J. Om Prakash

Hrithik Roshan (right) shared this picture last month of his grandfather J. Om Prakash, who he called his “super teacher.” The ace filmmaker has passed away. (Hrithik Roshan/Twitter photo)

MUMBAI—J. Om Prakash, the man who ushered in a “Filmyug” (his banner’s name that meant “The Age of Cinema”) passed away on Aug. 7 morning in Mumbai. He was 93.

Making his debut with an obscure “Farmaaish” in the 1950s, his first success was “Aas Ka Panchhi” in 1960, with which he launched his Filmyug banner. His first big hit was “Ayee Milan Ki Bela” in 1964, followed by the blockbuster “Aaye Din Bahaar Ke” (1966) and then “Aaya Sawan Jhoom Ke” (1969). He also presented the super-hit “Aan Milo Sajana” (1971) and went on to turn director with “Aap Ki Kasam” (1974), followed by the hit “Apnapan” and the blockbuster “Aasha.” (1980). His last film was “Aadmi Khilona Hai” (1993) after which he only made a telefilm.

Om-ji, as he was known in the industry, was a part of the prestigious United Producers that jointly presented so many films in the 1960s. His daughter Pinky married actor Rakesh Roshan, who had played the lead in his “Aankhon Aankhon Mein” and “Aakraman” and later in “Aakhir Kyon?” and the unreleased “Sahara.”

Hrithik Roshan, today’s heartthrob, is his grandson and made his first appearance ever by dancing as a child in the song “Jaane Hum Sadak ke Logon Se” with Jeetendra in his “Aasha,” followed by being a part of “Shaher Mein Charcha Hai” in which he dances and hands over a love note from Dharmendra to Hema Malini. He then featured in a key role in “Bhagwan Dada” (1986), Om-ji’s last success, which was produced by Rakesh Roshan, who also starred in it.

Hrithik was very close to his grandfather and had gifted him a Mercedes-Benz in 2016. Other than that, Om-ji always predicted from the 1980s that his grandson would be a huge star one day. Om-ji also was uncle to actor Deepak Parasher, and was also the late filmmaker Mohan Kumar’s brother-in-law.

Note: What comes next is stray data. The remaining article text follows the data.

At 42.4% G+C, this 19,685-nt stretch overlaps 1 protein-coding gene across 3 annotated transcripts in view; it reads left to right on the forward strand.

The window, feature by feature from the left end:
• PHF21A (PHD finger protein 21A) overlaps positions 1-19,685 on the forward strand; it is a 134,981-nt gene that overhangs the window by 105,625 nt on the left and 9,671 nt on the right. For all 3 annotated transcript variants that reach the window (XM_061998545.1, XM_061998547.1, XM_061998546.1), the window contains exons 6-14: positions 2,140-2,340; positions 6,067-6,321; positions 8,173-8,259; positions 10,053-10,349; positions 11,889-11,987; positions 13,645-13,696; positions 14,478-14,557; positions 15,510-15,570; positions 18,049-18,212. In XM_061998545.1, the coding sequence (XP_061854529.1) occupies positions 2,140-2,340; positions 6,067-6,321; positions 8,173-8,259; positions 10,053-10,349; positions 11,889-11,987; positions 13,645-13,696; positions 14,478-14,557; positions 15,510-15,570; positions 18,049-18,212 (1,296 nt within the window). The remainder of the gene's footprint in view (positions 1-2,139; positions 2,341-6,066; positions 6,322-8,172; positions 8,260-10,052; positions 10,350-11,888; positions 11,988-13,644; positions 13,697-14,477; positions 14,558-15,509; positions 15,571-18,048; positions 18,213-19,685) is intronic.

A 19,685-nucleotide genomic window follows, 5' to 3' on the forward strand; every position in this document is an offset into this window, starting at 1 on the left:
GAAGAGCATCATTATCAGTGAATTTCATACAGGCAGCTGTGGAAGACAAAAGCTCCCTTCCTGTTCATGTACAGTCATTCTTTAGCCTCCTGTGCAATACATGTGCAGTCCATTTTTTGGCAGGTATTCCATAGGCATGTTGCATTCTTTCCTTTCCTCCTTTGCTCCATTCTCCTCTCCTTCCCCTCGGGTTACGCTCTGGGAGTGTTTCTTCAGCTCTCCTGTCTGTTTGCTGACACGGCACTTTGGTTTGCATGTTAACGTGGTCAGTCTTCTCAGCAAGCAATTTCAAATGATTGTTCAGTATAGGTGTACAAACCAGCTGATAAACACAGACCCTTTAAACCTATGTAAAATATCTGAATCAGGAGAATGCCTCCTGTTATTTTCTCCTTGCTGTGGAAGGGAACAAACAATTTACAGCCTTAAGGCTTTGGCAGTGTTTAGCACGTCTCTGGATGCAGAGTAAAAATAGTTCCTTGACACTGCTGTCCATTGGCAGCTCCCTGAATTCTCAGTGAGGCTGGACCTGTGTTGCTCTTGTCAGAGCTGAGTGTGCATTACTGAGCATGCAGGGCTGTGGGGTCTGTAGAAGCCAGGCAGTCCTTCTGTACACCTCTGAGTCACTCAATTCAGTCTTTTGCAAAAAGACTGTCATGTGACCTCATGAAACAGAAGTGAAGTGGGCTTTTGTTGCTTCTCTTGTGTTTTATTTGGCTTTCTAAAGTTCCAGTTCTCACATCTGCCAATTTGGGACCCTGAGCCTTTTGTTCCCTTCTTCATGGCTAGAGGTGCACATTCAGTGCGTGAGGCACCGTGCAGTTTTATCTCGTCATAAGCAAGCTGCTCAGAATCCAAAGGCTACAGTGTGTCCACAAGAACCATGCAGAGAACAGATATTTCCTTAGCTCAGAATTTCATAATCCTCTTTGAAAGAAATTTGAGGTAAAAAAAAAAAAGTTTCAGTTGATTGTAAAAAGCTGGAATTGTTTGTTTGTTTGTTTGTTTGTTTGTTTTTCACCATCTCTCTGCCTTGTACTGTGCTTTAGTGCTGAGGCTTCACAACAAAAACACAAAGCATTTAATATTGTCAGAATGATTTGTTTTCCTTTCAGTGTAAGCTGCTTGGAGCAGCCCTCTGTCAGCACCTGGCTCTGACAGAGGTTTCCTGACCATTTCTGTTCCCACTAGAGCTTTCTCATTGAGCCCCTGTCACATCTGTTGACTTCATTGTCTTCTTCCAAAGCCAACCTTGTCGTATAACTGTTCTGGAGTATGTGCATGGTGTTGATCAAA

Om-ji’s films were known for entertainment as producer and he also made substantial films with messages as a director like “Aandhi” (his production with Gulzar as director), “Apnapan,” “Aasha,” “Aakhir Kyon?” and “Aadmi Khilona Hai” (which did not do well). He was also known for his deep sense of melody and most of his films, especially most of the 12 films he did with Laxmikant-Pyarelal and three films with Shankar-Jaikishan. “Aap Ki Kasam” (R.D. Burman) and “Aakhir Kyon?” (Rajesh Roshan) were among his other films with notable music. In 2011, when this writer had met him, he let on that he earned a very good amount every month as royalties for the sales of his music!

Among the talents he introduced were director Mohan Kumar (“Aas Ka Panchhi”), Raghunath Jhalani (“Aaye Din Bahaar Ke”) and himself, Hrithik Roshan as a kid, and some behind-the-scenes talents, setting up long associations with cameraman V. Babasaheb, writer Ram Kelkar, editor Pratap Dave and lyricist Anand Bakshi.

He once told this writer, “In this industry, you either quit voluntarily or are thrown out. I chose the former option. I am overwhelmed by the success and respect I received, and I can only be grateful to my audiences, my associates and above all to the Almighty for probably giving me more success than I deserved.

“I am very content with life. I was President of IMPPA, the Film Producers’ Guild for six years continuously, and also headed the Film Federation of India in which capacity I visited the Cannes Film Festival in 1999 and got special appreciation for my views about whether stars should share a film’s intellectual rights. I have been a trustee of artistes’ welfare funds and on the advisory panels of the Directorate of Film Festivals and Central Board of Film Certification and have been a lecturer at the Pune Film Institute. The crowning glory for me was the Lifetime Achievement Award from the Asian Guild Of London in 2004 when they also awarded Rakesh Roshan for Best Director and Hrithik Roshan for Best Actor respectively for ‘Koi…Mil Gaya.’”

The son of a humble schoolteacher from Lahore who became an educationist indeed came a long way, remembering his father’s dictum that in life, no matter what, one must always keep learning till the end.

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